Michigan Wolverines football team to wear jersey patch honoring Oxford High School shooting victims

The Michigan Wolverines and Detroit Lions will take special steps this weekend to honor the victims in the Oxford High School shooting that took place in the state this week.

The Wolverines will wear a special patch in the Big Ten championship game Saturday, and the Lions will have a helmet decal and wear special T-shirts during their game against the Minnesota Vikings on Sunday.

The shooting occurred on Tuesday when a 15-year-old student at Oxford High School shot and killed four students and injured seven others, including a teacher.

To pay tribute to those victims and the local community, Michigan will wear a patch in the shape of a "Block O" to represent Oxford and will feature the initials "TM" and the number 42 with four blue hearts below it.

The "TM 42" pays tribute to Tate Myre, a sophomore football player at Oxford who was one of the four students killed. The other three victims being honored through the four hearts on the patch are Hana St. Juliana, a basketball and volleyball player; Madisyn Baldwin, an aspiring artist; and Justin Shilling, a member of the bowling and golf teams.

In the announcement, Michigan said, "We are proud to represent the state of Michigan and all of its communities. #OxfordStrong is #MichiganStrong."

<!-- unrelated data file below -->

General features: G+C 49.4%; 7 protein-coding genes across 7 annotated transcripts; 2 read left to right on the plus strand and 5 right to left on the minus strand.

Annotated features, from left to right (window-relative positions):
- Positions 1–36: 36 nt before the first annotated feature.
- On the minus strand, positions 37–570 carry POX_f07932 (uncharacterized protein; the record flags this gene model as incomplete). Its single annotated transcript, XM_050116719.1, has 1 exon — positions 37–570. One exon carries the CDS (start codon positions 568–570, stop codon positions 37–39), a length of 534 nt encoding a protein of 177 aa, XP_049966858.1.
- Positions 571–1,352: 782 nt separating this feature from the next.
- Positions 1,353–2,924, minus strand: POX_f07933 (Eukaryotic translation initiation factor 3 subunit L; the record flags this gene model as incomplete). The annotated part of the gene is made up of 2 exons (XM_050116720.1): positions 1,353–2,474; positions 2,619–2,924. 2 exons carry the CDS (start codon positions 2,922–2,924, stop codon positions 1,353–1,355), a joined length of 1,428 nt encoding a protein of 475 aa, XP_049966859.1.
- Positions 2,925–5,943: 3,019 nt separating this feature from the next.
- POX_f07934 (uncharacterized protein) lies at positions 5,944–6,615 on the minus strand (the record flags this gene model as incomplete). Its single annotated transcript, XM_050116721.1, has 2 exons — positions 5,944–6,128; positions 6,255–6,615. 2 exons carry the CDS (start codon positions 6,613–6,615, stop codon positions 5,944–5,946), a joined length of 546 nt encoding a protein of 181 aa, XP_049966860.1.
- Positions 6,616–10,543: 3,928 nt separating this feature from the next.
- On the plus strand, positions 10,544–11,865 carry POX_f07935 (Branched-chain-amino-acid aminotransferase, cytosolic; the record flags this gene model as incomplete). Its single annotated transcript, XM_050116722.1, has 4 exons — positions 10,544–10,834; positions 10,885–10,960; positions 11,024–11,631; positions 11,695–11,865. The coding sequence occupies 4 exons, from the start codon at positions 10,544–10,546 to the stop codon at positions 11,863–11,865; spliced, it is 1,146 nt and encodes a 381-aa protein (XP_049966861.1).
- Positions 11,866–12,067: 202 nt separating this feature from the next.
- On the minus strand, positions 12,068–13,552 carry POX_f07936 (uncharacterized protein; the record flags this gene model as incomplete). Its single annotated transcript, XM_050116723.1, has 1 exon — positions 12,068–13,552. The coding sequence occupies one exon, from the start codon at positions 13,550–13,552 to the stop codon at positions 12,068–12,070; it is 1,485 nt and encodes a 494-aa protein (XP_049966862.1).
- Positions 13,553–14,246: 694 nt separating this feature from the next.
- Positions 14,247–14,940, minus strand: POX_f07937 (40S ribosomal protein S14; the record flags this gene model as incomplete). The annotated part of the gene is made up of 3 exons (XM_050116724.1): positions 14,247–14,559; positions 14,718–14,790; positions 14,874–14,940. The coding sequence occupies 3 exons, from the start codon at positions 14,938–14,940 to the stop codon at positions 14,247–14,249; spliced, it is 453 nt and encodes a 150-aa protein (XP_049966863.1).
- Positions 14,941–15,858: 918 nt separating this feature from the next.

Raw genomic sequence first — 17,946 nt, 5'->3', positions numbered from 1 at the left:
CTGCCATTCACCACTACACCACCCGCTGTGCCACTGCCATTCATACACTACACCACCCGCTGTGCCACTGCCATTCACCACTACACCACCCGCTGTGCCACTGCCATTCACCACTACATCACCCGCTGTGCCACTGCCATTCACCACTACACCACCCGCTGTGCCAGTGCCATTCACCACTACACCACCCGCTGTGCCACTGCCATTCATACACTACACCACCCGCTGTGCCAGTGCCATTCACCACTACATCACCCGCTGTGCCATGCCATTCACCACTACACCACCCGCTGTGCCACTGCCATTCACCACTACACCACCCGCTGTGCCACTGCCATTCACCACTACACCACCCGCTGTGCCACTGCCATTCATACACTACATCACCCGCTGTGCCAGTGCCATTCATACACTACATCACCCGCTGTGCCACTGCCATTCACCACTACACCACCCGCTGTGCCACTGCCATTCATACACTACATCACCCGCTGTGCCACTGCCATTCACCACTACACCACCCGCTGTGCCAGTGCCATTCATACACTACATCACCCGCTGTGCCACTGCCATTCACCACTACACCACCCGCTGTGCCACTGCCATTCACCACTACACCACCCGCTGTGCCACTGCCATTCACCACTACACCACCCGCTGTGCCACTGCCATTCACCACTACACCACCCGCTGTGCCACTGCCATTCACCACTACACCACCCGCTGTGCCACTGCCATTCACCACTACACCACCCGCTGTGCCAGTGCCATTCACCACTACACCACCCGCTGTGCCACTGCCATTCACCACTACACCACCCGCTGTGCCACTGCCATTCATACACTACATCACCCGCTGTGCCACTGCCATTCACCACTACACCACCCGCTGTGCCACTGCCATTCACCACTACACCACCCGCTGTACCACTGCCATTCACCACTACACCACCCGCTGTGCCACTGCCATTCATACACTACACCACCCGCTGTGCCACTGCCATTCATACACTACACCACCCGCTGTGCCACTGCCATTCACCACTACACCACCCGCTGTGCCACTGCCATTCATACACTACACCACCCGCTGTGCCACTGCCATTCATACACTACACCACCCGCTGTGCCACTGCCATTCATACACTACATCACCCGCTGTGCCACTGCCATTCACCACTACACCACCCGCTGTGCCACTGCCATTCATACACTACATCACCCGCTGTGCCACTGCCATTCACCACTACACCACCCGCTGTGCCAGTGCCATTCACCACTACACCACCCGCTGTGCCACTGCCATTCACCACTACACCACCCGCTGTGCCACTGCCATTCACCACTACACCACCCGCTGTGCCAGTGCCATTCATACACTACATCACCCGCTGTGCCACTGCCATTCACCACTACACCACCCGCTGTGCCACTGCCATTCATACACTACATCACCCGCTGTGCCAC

Lions coach Dan Campbell said the team will honor the victims by wearing T-shirts, hats and a helmet decal during Sunday's home game at Ford Field. There will also be a moment of silence ahead of the contest.

"Those guys are on our minds, so we want to represent them on Sunday," Campbell said. "I know there will be a group of those students and kids and people that have been affected that will be watching this game, so right now, that's the best way to help them."

Oxford High School football coach Zach Line played for the Vikings and New Orleans Saints during his NFL career

Campbell, who was the tight ends coach with the Saints when Line played there, reached out to him after the tragedy to share his condolences.

"It's tough. There's no other way to put it," Campbell said. "And he said, 'This is a tough ordeal; this is a tough thing we're going through right now.' Rightly so."

ESPN's Eric Woodyard contributed to this report.